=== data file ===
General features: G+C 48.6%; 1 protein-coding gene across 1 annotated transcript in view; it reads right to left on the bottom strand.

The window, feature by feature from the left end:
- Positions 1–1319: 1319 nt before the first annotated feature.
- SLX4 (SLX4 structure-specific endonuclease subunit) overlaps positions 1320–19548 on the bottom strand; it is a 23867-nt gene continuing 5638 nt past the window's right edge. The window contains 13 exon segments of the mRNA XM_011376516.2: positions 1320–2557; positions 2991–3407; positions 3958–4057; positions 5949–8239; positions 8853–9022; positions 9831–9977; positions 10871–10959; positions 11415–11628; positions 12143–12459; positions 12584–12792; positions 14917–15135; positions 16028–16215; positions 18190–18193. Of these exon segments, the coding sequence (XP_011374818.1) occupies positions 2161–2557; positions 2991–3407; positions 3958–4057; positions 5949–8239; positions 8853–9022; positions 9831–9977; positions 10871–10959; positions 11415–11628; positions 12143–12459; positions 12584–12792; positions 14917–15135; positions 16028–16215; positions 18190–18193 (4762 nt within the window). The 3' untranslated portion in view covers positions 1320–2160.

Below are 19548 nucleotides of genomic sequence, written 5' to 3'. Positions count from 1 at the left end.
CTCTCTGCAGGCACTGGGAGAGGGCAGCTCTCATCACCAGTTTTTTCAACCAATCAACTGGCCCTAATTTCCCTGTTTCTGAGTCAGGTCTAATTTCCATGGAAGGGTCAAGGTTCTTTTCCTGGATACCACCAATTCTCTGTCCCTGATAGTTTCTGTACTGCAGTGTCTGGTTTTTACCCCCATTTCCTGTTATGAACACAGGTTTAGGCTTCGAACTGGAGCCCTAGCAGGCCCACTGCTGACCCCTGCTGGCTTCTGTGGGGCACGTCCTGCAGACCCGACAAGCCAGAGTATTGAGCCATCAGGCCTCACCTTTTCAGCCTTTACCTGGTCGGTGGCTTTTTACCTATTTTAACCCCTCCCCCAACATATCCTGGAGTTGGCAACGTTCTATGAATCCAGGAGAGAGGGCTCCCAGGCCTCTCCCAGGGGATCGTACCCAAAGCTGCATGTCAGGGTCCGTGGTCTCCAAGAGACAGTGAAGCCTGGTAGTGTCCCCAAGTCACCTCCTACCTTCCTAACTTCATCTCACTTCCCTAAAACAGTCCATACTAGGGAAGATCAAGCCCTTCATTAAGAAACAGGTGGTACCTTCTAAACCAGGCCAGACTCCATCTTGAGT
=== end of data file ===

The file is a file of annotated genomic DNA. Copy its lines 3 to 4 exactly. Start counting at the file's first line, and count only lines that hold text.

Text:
- Positions 1–1319: 1319 nt before the first annotated feature.
- SLX4 (SLX4 structure-specific endonuclease subunit) overlaps positions 1320–19548 on the bottom strand; it is a 23867-nt gene continuing 5638 nt past the window's right edge. The window contains 13 exon segments of the mRNA XM_011376516.2: positions 1320–2557; positions 2991–3407; positions 3958–4057; positions 5949–8239; positions 8853–9022; positions 9831–9977; positions 10871–10959; positions 11415–11628; positions 12143–12459; positions 12584–12792; positions 14917–15135; positions 16028–16215; positions 18190–18193. Of these exon segments, the coding sequence (XP_011374818.1) occupies positions 2161–2557; positions 2991–3407; positions 3958–4057; positions 5949–8239; positions 8853–9022; positions 9831–9977; positions 10871–10959; positions 11415–11628; positions 12143–12459; positions 12584–12792; positions 14917–15135; positions 16028–16215; positions 18190–18193 (4762 nt within the window). The 3' untranslated portion in view covers positions 1320–2160.